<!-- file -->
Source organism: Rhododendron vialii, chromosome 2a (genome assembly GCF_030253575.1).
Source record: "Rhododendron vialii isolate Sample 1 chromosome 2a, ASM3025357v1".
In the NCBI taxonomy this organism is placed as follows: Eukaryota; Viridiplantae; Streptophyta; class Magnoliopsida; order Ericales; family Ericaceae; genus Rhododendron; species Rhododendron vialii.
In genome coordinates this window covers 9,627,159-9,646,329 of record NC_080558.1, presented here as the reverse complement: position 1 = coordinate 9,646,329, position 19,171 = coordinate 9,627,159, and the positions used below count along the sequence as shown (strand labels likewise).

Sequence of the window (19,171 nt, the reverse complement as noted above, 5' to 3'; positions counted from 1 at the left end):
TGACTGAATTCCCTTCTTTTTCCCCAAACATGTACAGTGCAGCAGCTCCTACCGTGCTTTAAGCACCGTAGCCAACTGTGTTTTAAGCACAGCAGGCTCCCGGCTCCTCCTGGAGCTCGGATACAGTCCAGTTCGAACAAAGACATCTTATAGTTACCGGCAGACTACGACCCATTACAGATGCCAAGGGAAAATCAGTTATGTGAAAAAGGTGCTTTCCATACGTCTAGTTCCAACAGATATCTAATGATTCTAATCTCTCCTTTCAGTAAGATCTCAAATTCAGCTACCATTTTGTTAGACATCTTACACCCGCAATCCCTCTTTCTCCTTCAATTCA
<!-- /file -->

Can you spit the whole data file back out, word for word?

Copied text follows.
Source organism: Rhododendron vialii, chromosome 2a (genome assembly GCF_030253575.1).
Source record: "Rhododendron vialii isolate Sample 1 chromosome 2a, ASM3025357v1".
In the NCBI taxonomy this organism is placed as follows: Eukaryota; Viridiplantae; Streptophyta; class Magnoliopsida; order Ericales; family Ericaceae; genus Rhododendron; species Rhododendron vialii.
In genome coordinates this window covers 9,627,159-9,646,329 of record NC_080558.1, presented here as the reverse complement: position 1 = coordinate 9,646,329, position 19,171 = coordinate 9,627,159, and the positions used below count along the sequence as shown (strand labels likewise).

Sequence of the window (19,171 nt, the reverse complement as noted above, 5' to 3'; positions counted from 1 at the left end):
TGACTGAATTCCCTTCTTTTTCCCCAAACATGTACAGTGCAGCAGCTCCTACCGTGCTTTAAGCACCGTAGCCAACTGTGTTTTAAGCACAGCAGGCTCCCGGCTCCTCCTGGAGCTCGGATACAGTCCAGTTCGAACAAAGACATCTTATAGTTACCGGCAGACTACGACCCATTACAGATGCCAAGGGAAAATCAGTTATGTGAAAAAGGTGCTTTCCATACGTCTAGTTCCAACAGATATCTAATGATTCTAATCTCTCCTTTCAGTAAGATCTCAAATTCAGCTACCATTTTGTTAGACATCTTACACCCGCAATCCCTCTTTCTCCTTCAATTCA